By ERIK ECKHOLM
Kirk Irwin for The New York Times
Kirk Irwin for The New York Times
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A recent agreement between farmers and animal rights activists here is a rare compromise in the bitter and growing debate over large-scale, intensive methods of producing eggs and meat, and may well push farmers in other states to give ground, experts say. The rising consumer preference for more “natural” and local products and concerns about pollution and antibiotic use in giant livestock operations are also driving change.
The surprise truce in Ohio follows stronger limits imposed by California voters in 2008; there, extreme caging methods will be banned altogether by 2015. In another sign of the growing clout of the animal welfare movement, a law passed in California this year will also ban imports from other states of eggs produced in crowded cages. Similar limits were approved last year in Michigan and less sweeping restrictions have been adopted in Florida, Arizona and other states.
Hoping to avoid a divisive November referendum that some farmers feared they would lose, Gov. Ted Strickland of Ohio urged farm leaders to negotiate with opponents, led by the Humane Society of the United States. After secret negotiations, the sides agreed to bar new construction of egg farms that pack birds in cages, and to phase out the tight caging of pregnant sows within 15 years and of veal calves by 2017.
Farmers in Ohio have accepted the agreement with chagrin, saying they sense that they must bend with the political and cultural winds. Tim Weaver, whose grandparents started selling eggs in the early 20th century, is proud of his state-of-the art facilities, where four million birds produce more than three million eggs a day. In just one typical barn here at his Heartland Quality Egg Farm, 268,000 small white hens live in cages about the size of an open newspaper, six or seven to a cage.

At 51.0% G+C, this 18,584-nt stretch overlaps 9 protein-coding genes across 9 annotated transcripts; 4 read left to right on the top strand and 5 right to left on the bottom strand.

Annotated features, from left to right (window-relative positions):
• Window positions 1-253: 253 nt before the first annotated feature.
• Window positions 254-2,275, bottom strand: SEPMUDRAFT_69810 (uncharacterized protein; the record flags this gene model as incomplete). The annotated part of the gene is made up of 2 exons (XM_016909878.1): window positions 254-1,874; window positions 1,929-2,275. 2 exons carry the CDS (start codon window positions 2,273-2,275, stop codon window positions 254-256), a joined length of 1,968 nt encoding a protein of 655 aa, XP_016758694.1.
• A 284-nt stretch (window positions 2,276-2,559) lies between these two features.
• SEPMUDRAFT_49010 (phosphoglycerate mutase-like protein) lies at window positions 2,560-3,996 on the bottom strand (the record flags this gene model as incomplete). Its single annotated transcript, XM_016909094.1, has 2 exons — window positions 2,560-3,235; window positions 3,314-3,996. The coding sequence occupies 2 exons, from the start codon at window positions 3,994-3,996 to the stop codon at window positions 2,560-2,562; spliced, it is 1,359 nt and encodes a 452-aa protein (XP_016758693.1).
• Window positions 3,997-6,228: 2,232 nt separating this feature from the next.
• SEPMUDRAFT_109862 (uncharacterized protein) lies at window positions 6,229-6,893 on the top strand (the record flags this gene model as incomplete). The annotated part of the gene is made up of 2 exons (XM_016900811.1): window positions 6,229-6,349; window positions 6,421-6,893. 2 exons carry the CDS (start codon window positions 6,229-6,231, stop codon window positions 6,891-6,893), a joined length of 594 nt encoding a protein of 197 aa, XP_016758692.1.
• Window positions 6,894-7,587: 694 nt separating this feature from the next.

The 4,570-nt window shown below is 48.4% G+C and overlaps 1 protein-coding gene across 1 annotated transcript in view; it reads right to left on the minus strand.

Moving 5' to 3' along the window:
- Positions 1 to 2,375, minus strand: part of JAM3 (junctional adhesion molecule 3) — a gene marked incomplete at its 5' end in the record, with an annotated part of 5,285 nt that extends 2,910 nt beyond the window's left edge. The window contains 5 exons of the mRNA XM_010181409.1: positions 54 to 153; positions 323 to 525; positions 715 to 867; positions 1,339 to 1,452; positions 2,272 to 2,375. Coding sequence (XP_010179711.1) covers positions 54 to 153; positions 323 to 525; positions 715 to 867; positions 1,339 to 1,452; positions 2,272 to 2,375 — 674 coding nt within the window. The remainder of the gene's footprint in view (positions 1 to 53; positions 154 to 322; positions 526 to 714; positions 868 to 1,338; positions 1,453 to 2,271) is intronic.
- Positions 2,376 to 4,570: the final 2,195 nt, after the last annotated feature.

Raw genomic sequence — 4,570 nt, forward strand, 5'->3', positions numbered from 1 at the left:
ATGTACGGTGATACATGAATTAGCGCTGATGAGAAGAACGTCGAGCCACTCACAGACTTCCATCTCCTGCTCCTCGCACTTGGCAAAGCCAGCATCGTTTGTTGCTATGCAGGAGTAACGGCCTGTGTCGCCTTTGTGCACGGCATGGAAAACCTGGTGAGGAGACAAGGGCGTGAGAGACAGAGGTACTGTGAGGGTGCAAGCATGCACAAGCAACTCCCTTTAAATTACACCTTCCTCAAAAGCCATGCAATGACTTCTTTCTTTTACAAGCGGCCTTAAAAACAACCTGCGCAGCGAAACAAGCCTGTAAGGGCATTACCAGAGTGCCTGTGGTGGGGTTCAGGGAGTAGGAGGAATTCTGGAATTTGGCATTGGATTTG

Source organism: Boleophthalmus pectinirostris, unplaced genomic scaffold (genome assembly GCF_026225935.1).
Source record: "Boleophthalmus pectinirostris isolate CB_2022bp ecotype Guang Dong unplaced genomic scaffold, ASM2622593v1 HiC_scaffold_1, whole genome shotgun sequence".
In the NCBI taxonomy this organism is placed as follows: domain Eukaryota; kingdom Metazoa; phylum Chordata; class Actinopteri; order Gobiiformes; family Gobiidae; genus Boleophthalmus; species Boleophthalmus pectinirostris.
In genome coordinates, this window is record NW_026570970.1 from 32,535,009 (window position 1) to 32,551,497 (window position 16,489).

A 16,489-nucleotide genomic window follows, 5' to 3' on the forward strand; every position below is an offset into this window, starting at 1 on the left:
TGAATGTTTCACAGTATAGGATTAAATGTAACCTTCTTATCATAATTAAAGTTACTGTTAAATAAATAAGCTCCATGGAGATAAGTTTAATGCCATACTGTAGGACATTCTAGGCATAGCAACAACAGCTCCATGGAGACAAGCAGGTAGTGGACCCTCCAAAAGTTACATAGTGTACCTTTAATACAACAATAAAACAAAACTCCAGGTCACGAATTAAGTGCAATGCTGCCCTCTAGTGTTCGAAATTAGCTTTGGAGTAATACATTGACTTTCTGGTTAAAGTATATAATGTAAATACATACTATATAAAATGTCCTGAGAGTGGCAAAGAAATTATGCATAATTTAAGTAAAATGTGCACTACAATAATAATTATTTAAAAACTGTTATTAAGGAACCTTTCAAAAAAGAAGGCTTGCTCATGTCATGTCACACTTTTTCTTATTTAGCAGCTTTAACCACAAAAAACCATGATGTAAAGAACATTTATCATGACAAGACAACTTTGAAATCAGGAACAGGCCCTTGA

Mr. Weaver said that after his initial shock at the agreement, he has accepted it as necessary. He will not be immediately affected since it allows existing egg farms to continue but bars new ones with similar cages. He defends his methods, saying, “My own belief is that I’m doing the right thing.”
Egg production is at the center of the debate because more than 90 percent of the country’s eggs are now produced in the stacked rows of cages that critics call inhumane.
Ohio is the country’s second-largest egg producer, after Iowa. In the modern version of an egg barn, hordes of hens live with computer-controlled air circulation, lighting and feeding, their droppings whisked away by conveyor belt for recycling as fertilizer. As the hens jostle one other, their eggs roll onto a belt to be washed, graded and packed without ever being touched by human hands.
Mr. Weaver insists that his chickens are content and less prone to disease than those in barnyard flocks, saying, “If our chickens aren’t healthy and happy, they won’t be as productive.”
Keeping chickens in cages is cruel and unnecessary, counter advocates like Wayne Pacelle, chief executive of the Humane Society of the United States, which has played a central role in the state-by-state battles. “Animals that are built to move should be allowed to move,” he said in an interview, and for chickens that means space for dust-bathing, perching and nesting.